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Chardin's "Basket of Wild Strawberries" may or may not be coming to the Kimbell Art Museum.

An international fight is brewing between our own Kimbell Art Museum and the world’s most famous art repository over Jean-Baptiste-Siméon Chardin’s “Basket of Wild Strawberries.” The Kimbell ponied up $26.8 million for the oil painting at an auction in March, only for the French government to declare the work a national treasure, a move that gives the Louvre Museum 30 months to purchase the still life itself. Now, the art world waits to see whether the painting will be displayed in Paris or in Fort Worth.

Chardin was a cabinetmaker’s son who spent his entire life in Paris in the 18th century. At a time when French painting was defined by the ultra-refined aristocratic scenes of Watteau and Fragonard (what was called “the grand manner” at the time), Chardin was renowned for his still lifes and scenes from the ordinary lives of housewives, kitchen maids, and children. A largely self-taught artist, he worked painstakingly, producing relatively few canvases of rough-hewn but exquisite craftsmanship. In his 20s, he gained admission into France’s Royal Academy, an extraordinary honor for someone from his background.

His “Le panier de fraises des bois” measures about 15 by 17 inches. The painting was shown at the Salon exhibition in 1761 (scholars assume it was painted around that time), where it received relatively little attention. It disappeared from history before resurfacing in the early 19th century, when it was bought by François Marcille, the wealthy and enthusiastic art collector who came to own more than 30 Chardins.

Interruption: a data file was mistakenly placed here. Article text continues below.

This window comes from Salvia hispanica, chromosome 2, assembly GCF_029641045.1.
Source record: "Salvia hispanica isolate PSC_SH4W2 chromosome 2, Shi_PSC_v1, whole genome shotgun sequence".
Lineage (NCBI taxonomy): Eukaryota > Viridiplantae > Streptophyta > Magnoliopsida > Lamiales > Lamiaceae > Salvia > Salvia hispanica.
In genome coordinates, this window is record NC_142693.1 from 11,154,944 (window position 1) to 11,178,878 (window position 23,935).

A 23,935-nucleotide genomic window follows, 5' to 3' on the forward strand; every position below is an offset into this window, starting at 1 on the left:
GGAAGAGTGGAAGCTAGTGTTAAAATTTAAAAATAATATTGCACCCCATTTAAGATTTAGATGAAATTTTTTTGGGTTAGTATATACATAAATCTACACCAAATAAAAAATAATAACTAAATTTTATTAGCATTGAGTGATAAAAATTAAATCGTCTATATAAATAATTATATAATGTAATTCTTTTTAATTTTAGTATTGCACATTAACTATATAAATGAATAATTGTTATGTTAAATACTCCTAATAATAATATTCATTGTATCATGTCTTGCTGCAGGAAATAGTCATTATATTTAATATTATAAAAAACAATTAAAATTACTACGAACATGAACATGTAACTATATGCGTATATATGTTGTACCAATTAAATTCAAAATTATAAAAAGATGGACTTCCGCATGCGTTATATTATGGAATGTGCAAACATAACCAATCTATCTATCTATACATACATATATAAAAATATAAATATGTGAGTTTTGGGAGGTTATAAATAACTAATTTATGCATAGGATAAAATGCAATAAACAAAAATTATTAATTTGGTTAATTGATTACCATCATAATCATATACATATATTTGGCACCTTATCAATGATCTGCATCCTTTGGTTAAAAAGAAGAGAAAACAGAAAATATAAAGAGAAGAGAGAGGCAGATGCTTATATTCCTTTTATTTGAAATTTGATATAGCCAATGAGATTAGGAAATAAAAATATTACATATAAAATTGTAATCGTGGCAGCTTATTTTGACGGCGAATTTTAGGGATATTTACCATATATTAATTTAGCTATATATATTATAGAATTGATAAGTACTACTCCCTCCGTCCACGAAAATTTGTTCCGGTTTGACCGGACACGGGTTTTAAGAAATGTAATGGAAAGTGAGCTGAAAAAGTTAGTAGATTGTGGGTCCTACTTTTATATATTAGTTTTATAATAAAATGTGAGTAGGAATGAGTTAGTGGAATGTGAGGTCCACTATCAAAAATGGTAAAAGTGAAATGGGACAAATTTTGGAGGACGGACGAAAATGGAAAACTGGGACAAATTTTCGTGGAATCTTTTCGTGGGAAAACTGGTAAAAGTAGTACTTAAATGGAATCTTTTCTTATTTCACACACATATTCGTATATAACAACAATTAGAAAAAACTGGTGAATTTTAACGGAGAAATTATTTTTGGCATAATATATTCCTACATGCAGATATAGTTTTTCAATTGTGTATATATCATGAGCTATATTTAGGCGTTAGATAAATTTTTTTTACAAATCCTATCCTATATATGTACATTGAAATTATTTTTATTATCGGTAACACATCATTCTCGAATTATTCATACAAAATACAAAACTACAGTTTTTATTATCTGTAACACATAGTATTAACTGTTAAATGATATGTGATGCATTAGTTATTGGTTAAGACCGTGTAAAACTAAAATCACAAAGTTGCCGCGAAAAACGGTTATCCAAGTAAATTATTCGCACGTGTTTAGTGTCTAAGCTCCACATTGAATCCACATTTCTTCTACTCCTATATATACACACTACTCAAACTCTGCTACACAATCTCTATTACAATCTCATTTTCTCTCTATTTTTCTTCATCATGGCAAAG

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The painting passed through the hands of his descendants, steadily gaining a reputation for its rigorous and eye-catching composition, with the pyramid of strawberries at the center set off by the glass of water on the left and the peach and cherries on the right. Chardin executed many still lifes of fruit, but this is his only painting that takes strawberries as its main subject. Frequently chosen as the image for covers of books about Chardin, the painting came up for auction this past spring at Paris’ Artcurial. A piece of art that was expected to go for $16 million became the subject of a bidding war among a small number of anonymous buyers, driving up the price. The winner of that auction was New York art dealer Adam Williams, and on May 4, he was revealed to be acting on the Kimbell’s behalf.

The French government has long been a jealous guardian of the country’s artistic heritage, setting strict limits on French paintings leaving the nation’s borders for any reason. Its response means that it will be a while before the general public can see this masterwork. French taxpayers have had to make up for a steep shortfall in the Louvre’s attendance caused by the COVID pandemic, and the museum does not currently have the funds to buy the painting. Its corporate sponsor TotalEnergies may stump up the cash, though skeptics in France and elsewhere are questioning why the money would be spent for a museum that already has more than 40 Chardin canvases or why an oil company is involved with an art museum in the first place. Kimbell director Eric Lee seemed sanguine about the prospects of obtaining the painting, telling The Art Newspaper France, “Even if we consider the Louvre may finally obtain it, it’s win-win in every sense as a major museum will acquire the work.”

When I reached the museum for comment, they replied, “We respect the French government’s decision. … Nevertheless, we hope eventually to be able to display this marvelous painting at the Kimbell, where it would be a wonderful ambassador of French culture.”

Prepare for a high-level art dispute over the next couple of years that our city will eye with great interest.

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